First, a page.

By Anne Felix

Originally published April 4, 2017


One of the first official decisions that Donald Trump made after his inauguration was to withdraw US support for the Trans-Pacific Partnership (TPP). Mr Trump argued throughout the election that the pact, and many other global trade deals, was harmful to American companies and American workers and that he would withdraw from it immediately. He followed through on his word. When he withdrew from the partnership, Mr Trump stated he was going to “stop the ridiculous trade deals”[1].

Mr Trump is hoping to radically reshape America’s trade policies and partnerships, which will have an enormous impact on the country’s economic outlook [2]. Mr Trump’s aggressive stance on trade is sure to have a strong impact on how the country is viewed on the world stage. In the short term, there may well be a surge in American manufacturing and a rise in the number of Americans choosing to purchase products made at home, but in the long term this approach to economic growth is unsustainable[3]. It is only through prominence on a global stage and by exporting to, and working with, the rest of the world that the long-term growth for American businesses that Mr Trump is promising can be realized.

Historically, one of the best ways for a country to increase its economic prospects is to join the global trading system. This is how many European powers regained their economic strength following World War II, and, more recently, how countries such as China, India, and South Korea moved so quickly from poverty-stricken and indebted to major economic powers. While America is already economically strong and stable, by limiting American presence on the world economic stage and having a more introverted, insular approach to trade, Mr Trump is severely limiting the market available for American made products.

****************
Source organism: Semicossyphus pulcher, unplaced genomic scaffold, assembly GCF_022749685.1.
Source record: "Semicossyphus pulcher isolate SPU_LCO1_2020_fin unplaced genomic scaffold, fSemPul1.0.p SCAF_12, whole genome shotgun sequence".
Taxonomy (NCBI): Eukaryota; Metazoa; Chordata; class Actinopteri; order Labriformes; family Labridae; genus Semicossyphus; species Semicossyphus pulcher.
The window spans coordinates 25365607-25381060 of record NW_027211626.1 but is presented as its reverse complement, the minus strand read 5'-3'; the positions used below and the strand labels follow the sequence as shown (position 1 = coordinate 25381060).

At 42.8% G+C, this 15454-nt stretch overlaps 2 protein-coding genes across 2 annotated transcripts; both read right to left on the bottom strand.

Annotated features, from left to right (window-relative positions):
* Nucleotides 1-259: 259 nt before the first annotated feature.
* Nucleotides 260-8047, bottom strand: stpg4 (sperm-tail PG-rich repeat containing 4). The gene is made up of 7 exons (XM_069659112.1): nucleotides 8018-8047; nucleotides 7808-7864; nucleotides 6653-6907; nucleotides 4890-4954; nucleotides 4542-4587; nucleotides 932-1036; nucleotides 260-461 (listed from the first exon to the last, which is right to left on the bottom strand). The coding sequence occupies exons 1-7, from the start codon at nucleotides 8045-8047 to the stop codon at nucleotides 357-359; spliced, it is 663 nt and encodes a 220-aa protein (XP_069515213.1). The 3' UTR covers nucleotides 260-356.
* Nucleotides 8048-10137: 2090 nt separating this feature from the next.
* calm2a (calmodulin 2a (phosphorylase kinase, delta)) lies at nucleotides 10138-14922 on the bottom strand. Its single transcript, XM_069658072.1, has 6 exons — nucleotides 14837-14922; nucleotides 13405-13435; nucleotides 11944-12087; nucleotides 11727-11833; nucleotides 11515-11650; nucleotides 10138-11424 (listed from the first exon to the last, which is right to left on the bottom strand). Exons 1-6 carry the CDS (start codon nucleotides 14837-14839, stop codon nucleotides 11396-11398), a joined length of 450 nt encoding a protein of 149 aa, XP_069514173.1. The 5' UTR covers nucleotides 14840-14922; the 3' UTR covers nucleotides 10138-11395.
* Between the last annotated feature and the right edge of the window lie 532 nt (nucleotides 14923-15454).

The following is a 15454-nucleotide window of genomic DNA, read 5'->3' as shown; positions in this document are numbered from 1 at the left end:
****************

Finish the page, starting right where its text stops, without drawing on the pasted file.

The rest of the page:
As Chinese influence on the world stage continues to grow, particularly regarding its exports, the TPP was seen as a way to create an economic bulwark against its rising economic power and tie the Western world to East Asia. Other Western countries, such as Canada and the UK, remain a part of the partnership. There is a strong fear that an America outside of the TTP alliance will continue to look inwards, leaving the path clear for China to continue its rise to global power and dominate the Asian export market.

President Trump won his recent election using the slogan that he would “make America great again”, but in reality, for most white working class Americans, it is likely that President Trump will be making their America poor again. Although poverty currently remains a very real problem in the United States, in the past 50 years, there has been a dramatic decline in the number of Americans living in poverty. It is predicted that under Mr Trump’s leadership, many Americans who have been struggling to make ends meet on a monthly basis will be plunged further into debt, with little social safety net in place to catch them when they fall. What’s more, those living in poverty in the rest of the world and relying on American trade for survival have good reason now to be concerned. By opening up markets under Barack Obama and choosing to import products from the world’s poorest nations, rich nations were creating jobs in countries where acute poverty is rife. These jobs created thanks to American imports through pacts such as the TTP saved millions from lives of destitution and those same people will now worry about their economic future[4].


  1. Bash, D., Diamond, J. (2017). Trump signs order withdrawing from TPP, reinstate 'Mexico City policy' on abortion. CNN.com. Archived at https://perma.cc/BK3H-MY7V ↩︎

  2. Baker, P. (2017). Trump Abandons Trans-Pacific Partnership, Obama’s Signature Trade Deal. The New York Times. ↩︎

  3. Anderson, S. (2016). Donald Trump's plan to make America poor again. Forbes.com. ↩︎

  4. Schuman, M. (2017). Abandoning trade will make the poor poorer. Bloomberg.com. ↩︎